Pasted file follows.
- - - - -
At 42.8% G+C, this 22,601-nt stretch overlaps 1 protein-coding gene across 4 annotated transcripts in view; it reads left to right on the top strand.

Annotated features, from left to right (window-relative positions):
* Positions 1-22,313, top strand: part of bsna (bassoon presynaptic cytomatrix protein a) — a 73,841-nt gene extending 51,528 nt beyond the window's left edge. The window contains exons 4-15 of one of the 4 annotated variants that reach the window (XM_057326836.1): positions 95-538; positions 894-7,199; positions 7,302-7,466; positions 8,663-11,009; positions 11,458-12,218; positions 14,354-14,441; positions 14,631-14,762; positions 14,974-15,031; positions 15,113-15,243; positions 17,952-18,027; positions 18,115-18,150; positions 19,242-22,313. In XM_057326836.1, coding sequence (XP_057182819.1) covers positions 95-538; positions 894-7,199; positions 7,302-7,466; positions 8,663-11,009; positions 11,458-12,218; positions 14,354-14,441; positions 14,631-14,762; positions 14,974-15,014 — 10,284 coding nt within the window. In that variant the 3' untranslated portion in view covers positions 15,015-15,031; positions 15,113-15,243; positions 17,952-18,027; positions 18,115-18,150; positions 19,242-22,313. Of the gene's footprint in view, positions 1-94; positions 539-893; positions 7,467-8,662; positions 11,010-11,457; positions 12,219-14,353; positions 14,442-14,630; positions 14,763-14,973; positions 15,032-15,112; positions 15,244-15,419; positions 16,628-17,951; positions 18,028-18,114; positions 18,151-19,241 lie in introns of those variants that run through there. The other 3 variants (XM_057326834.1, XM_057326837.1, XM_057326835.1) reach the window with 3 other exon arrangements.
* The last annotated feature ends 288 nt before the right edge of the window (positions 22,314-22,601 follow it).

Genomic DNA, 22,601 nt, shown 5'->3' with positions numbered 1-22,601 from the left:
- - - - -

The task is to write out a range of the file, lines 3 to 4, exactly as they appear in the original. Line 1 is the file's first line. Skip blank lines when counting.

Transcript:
* Positions 1-22,313, top strand: part of bsna (bassoon presynaptic cytomatrix protein a) — a 73,841-nt gene extending 51,528 nt beyond the window's left edge. The window contains exons 4-15 of one of the 4 annotated variants that reach the window (XM_057326836.1): positions 95-538; positions 894-7,199; positions 7,302-7,466; positions 8,663-11,009; positions 11,458-12,218; positions 14,354-14,441; positions 14,631-14,762; positions 14,974-15,031; positions 15,113-15,243; positions 17,952-18,027; positions 18,115-18,150; positions 19,242-22,313. In XM_057326836.1, coding sequence (XP_057182819.1) covers positions 95-538; positions 894-7,199; positions 7,302-7,466; positions 8,663-11,009; positions 11,458-12,218; positions 14,354-14,441; positions 14,631-14,762; positions 14,974-15,014 — 10,284 coding nt within the window. In that variant the 3' untranslated portion in view covers positions 15,015-15,031; positions 15,113-15,243; positions 17,952-18,027; positions 18,115-18,150; positions 19,242-22,313. Of the gene's footprint in view, positions 1-94; positions 539-893; positions 7,467-8,662; positions 11,010-11,457; positions 12,219-14,353; positions 14,442-14,630; positions 14,763-14,973; positions 15,032-15,112; positions 15,244-15,419; positions 16,628-17,951; positions 18,028-18,114; positions 18,151-19,241 lie in introns of those variants that run through there. The other 3 variants (XM_057326834.1, XM_057326837.1, XM_057326835.1) reach the window with 3 other exon arrangements.
* The last annotated feature ends 288 nt before the right edge of the window (positions 22,314-22,601 follow it).